Appearing at White House, Trump holds first public event since COVID-19 diagnosis
By Andrea Shalal
WASHINGTON (Reuters) - U.S. President Donald Trump made his first public appearance since returning to the White House on Monday from a three-day hospital stay for COVID-19, despite his aides remaining silent about whether he is still contagious.
Trump stood alone and without a mask, speaking from the balcony of the White House at an event called "A Peaceful Protest for Law and Order" attended by several hundred people standing on the lawn below. His appearance is seen as the first step towards resuming the campaign next week.
Without hesitation to speak, Trump appeared to be returning to his usual rallying form, boasting his record and making baseless accusations against his opponents as a crowd of supporters sang, "We love you."
It was the first public event Trump has held since he was released from hospital on Monday, when some observers watching his return to the White House said he was sometimes out of breath.
The White House posted videos and Trump has since been on television shows, but this was the first opportunity for the public to see the President live.
The White House has not released the results of Trump's most recent COVID-19 test and has refused to say when he last tested negative. A White House spokeswoman said Friday that Trump would be tested for COVID-19 and not go public if it was found he could still spread the virus.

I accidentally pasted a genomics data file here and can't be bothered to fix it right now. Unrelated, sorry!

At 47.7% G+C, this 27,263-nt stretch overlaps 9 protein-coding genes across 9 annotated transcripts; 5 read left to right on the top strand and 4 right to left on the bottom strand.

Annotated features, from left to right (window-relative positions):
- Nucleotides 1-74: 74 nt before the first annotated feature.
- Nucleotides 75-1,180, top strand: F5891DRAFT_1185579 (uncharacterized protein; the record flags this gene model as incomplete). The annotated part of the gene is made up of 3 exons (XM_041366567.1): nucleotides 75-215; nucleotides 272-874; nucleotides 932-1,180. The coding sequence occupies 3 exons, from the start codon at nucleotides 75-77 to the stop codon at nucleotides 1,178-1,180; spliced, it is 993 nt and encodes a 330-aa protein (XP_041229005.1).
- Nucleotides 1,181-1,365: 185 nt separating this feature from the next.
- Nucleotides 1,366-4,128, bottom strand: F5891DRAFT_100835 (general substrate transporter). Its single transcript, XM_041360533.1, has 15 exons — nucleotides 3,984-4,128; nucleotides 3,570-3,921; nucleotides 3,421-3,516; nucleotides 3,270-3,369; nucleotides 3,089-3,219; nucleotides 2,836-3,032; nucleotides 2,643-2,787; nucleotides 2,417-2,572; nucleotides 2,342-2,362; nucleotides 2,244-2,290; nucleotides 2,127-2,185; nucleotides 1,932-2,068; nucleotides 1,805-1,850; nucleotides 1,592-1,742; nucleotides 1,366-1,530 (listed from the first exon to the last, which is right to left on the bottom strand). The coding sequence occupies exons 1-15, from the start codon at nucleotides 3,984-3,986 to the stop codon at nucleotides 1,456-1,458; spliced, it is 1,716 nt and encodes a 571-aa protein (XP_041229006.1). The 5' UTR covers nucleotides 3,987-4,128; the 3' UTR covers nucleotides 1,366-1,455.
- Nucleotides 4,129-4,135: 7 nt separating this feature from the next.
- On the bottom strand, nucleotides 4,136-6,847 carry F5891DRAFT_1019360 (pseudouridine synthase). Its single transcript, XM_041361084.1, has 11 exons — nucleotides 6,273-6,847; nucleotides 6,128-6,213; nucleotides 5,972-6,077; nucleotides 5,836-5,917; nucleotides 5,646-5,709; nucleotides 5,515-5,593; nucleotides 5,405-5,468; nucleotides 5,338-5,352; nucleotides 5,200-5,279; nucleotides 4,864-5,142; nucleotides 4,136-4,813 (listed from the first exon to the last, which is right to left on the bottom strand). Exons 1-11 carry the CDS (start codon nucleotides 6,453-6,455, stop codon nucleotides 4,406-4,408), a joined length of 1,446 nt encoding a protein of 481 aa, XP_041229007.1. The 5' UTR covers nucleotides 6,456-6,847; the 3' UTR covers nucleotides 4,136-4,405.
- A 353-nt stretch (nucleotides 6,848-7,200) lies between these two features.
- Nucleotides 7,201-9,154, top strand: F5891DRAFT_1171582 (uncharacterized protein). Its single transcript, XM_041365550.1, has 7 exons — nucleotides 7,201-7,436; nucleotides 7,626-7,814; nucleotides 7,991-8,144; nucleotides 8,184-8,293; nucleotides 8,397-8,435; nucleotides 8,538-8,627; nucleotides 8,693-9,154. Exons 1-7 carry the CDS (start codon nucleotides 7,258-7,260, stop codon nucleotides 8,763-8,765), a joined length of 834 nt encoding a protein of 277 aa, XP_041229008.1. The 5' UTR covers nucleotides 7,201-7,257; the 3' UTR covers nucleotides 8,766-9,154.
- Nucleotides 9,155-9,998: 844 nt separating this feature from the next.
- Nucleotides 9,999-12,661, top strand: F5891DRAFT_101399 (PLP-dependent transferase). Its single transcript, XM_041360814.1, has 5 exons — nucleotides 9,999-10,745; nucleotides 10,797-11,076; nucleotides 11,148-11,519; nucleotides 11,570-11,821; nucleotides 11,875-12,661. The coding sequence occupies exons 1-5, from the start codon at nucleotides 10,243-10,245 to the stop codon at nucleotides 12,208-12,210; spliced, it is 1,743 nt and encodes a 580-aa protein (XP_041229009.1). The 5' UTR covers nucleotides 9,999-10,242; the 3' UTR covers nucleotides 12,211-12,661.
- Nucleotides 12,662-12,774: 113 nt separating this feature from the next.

Scott Atlas, the doctor who advises Trump, declined to comment on Trump's latest test when approached outside the chain of events by Reuters. He wasn't wearing a mask.
Trump, who has campaigned for an issue of law and order with sometimes violent protests for racial justice over the past few months, told the gathering on Saturday that the Republican Party had the support of the American police force.
"We keep an eye on law enforcement," he said. "We are on the right."
Trump's efforts to portray himself as a criminal have had little impact on his standing in national opinion polls, which show he is two-digit behind his Democratic challenger Joe Biden. However, in the battlefield states that can determine who wins the White House, the gap between the two candidates is smaller.
(Reporting by James Oliphant and Andrea Shalal; additional reporting by Trevor Hunnicutt; writing by James Oliphant and Raphael Satter; editing by Ross Colvin and Rosalba O'Brien)
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